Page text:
I have been dreaming of seeing a Christo installation since I saw the packed Reichstag on our Russian TV 30 years ago. At the time, I was still little and did not understand why anyone wanted to pack a building or what it meant to be an expat.
Years later, as a Bulgarian woman abroad, I applied to be a volunteer for his projects, but alas, I was not lucky. And even though we live in the same city, New York, after so many years, I had the incredible happiness of experiencing his installation on Lake Iseo, Italy.
Only the great "measure" and the great fortune gave us this opportunity because, although we had arrived at 8 in the morning, the area was blocked, traffic was stopped and there were demonstrations by people walking in an unknown direction. We were the last to board a small ferry that landed us on Monte Isola in minutes, thus saving us the 5 time queue at the entrance to Sulzano.
I'm not sure I can describe enough the euphoria of "walking on water." Seeing unnaturally surreal views and people from all over the world who stand out, each in their own right, against the bright orange background. That's why I leave the photos.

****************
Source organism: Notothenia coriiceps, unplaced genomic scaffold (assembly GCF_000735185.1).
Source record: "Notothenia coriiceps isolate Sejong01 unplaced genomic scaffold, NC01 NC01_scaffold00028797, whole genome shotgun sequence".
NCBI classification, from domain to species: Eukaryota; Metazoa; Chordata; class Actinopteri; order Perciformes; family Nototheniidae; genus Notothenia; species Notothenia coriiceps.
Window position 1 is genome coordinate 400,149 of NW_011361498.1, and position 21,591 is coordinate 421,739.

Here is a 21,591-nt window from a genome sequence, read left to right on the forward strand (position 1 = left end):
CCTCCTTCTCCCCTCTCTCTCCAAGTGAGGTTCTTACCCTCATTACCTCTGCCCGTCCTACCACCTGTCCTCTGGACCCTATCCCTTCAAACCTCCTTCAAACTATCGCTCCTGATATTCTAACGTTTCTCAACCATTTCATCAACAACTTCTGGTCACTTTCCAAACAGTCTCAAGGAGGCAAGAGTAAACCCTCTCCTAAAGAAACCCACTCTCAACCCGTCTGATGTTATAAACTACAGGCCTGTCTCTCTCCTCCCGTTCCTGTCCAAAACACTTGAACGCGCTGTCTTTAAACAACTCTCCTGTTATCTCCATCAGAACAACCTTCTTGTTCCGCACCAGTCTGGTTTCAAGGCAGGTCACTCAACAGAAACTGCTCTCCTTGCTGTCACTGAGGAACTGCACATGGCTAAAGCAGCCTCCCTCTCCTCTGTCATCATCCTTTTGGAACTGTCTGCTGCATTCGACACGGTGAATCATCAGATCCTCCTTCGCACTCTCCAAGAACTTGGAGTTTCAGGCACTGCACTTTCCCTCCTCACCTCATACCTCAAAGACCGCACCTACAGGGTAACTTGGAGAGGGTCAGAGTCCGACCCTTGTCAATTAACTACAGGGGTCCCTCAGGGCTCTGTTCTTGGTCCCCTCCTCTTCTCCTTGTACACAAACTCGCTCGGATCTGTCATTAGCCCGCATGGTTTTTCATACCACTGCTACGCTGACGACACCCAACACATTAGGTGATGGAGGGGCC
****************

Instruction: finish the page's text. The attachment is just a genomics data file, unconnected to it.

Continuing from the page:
Perhaps my excitement was more than the great pride that this work was made by a Bulgarian. A Bulgarian has gone through all sorts of obstacles, obstacles, failures, insecurities and, after all, has failed. He succeeded, not in terms of money, titles and property, with which to "fuck" the neighbors and relatives who remained in Bulgaria. And in that he held onto his values. He did what he loved and thought right, and inseparably pursued his inspiration and fantasy, accomplishing things that were considered impossible. At the end of the passage, pieces of orange cloth used for the installation were handed out. I got one. Not only as a memory of the incredible experience, but also to remind me that I carry a part of the vision of this great Bulgarian and in my own way should follow it.